At the recent AF Symposium 2020, three posters of interest dealt with pulsed field ablation. Jais et al2 presented work with 23 paroxysmal atrial fibrillation patients, demonstrating that 100% of the pulmonary veins were isolated. Late gadolinium-enhanced MRI showed no phrenic nerve or esophageal lesions present post procedure.

Reddy et al4 presented the work from 3 centers with 113 patients undergoing pulsed field ablation for AF. These patients were remapped in 75-90 days and monitored for 1 year. There were events in 1.8%: 1 pericardial tamponade and 1 groin hematoma. An EGD was performed in 56, finding no thermal injury. Sixty patients underwent MRIs, and no PV stenosis was seen. Fifty-one patients reached the 1-year follow-up with no latent safety concerns. Remapping was performed in 92, and the lesions were deemed durable.

Kawamura et al5 presented data on 14 paroxysmal atrial fibrillation patients undergoing pulsed field ablation. These patients were studied 3 months post procedure and vein isolation persisted.

The preliminary data presented here suggests that pulsed field ablation may have great potential to replace some of the RF we are currently performing, with fewer complications.

Radiotherapy for Ablation

Radiotherapy is a treatment modality that has been used for a number of years in the oncology realm to treat solid tumors in the spine, lungs, liver, prostate, and pancreas. More recent treatment diagnoses have included trigeminal neuralgia, AV malformations, and seizures. The ability to precisely target the area of treatment has occurred because of the development of radiosurgery of tumors in the brain and nervous system. The goal in this case is to minimize danger to surrounding tissues while pinpointing areas for treatment. This ability to precisely deliver radiation has led to the proposed use of radiation to target arrhythmic foci in the heart that may be located in hard-to-reach areas or in deep tissue regions.6,7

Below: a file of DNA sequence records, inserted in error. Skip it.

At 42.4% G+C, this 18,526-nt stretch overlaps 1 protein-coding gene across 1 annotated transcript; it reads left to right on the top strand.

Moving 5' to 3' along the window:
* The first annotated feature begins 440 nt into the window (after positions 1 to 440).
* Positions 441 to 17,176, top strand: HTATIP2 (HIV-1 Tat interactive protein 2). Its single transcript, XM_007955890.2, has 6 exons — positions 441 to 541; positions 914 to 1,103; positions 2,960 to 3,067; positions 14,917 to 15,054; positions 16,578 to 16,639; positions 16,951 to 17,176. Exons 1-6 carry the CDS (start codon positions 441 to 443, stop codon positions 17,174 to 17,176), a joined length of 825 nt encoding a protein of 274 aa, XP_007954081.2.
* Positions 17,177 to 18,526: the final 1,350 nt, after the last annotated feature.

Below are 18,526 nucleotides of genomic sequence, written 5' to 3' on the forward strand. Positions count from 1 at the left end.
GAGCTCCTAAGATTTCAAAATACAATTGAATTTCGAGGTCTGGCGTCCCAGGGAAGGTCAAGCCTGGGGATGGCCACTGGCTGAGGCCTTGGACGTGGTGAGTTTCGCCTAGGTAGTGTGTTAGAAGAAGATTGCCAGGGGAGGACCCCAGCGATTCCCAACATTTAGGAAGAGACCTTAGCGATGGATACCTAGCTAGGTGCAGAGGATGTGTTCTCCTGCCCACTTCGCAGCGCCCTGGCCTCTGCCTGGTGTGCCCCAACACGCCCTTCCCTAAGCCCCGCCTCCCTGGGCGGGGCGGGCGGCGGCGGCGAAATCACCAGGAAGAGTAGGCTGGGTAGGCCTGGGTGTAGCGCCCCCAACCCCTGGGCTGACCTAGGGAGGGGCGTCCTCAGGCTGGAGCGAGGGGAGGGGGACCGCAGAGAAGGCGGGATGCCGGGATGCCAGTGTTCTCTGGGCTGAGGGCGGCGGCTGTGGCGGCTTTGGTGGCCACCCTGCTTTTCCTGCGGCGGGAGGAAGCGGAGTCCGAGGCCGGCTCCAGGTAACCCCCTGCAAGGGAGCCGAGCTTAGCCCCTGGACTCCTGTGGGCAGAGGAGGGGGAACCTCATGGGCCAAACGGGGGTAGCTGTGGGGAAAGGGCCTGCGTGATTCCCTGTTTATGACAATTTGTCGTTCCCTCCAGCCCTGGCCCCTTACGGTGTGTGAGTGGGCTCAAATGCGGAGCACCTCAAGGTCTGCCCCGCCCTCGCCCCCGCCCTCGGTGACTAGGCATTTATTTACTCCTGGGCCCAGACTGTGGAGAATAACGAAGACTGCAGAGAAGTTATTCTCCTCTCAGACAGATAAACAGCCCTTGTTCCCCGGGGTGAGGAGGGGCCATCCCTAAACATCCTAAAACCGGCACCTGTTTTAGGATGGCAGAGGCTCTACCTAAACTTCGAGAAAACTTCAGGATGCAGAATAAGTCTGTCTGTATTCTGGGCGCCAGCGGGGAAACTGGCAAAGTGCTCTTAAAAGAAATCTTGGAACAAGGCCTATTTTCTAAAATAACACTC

Radiotherapy is the use of photons from x-ray or gamma rays to cause tissue injury with precision and efficacy. The mechanism of injury to the tissue is not entirely clear. It is thought that the process probably involves injury to the vasculature, followed by tissue hypoxia. This leads to necrosis, apoptotic cells, and cell death. Fibrosis and scar formation follow. The injury may occur over a period of days to months. The use of this technique for the treatment of arrhythmias is known as stereotactic arrhythmia radioablation.6,7

The delivery of radiation to the heart utilizes a robotic arm on a delivery platform that is able to deliver beams from multiple angles. This modern delivery technique is called intensity-modulated radiotherapy (IMRT), and targets a three-dimensional volume. The procedure is performed on an outpatient basis, is noninvasive, does not require anesthesia or sedation, and has no instrumentation except in rare instances. A major concern of this treatment approach is the possible risk to adjacent structures, such as the esophagus, lungs, arteries, and nerves. The long-term side effects are currently not known.6,7

Preprocedural Imaging and Mapping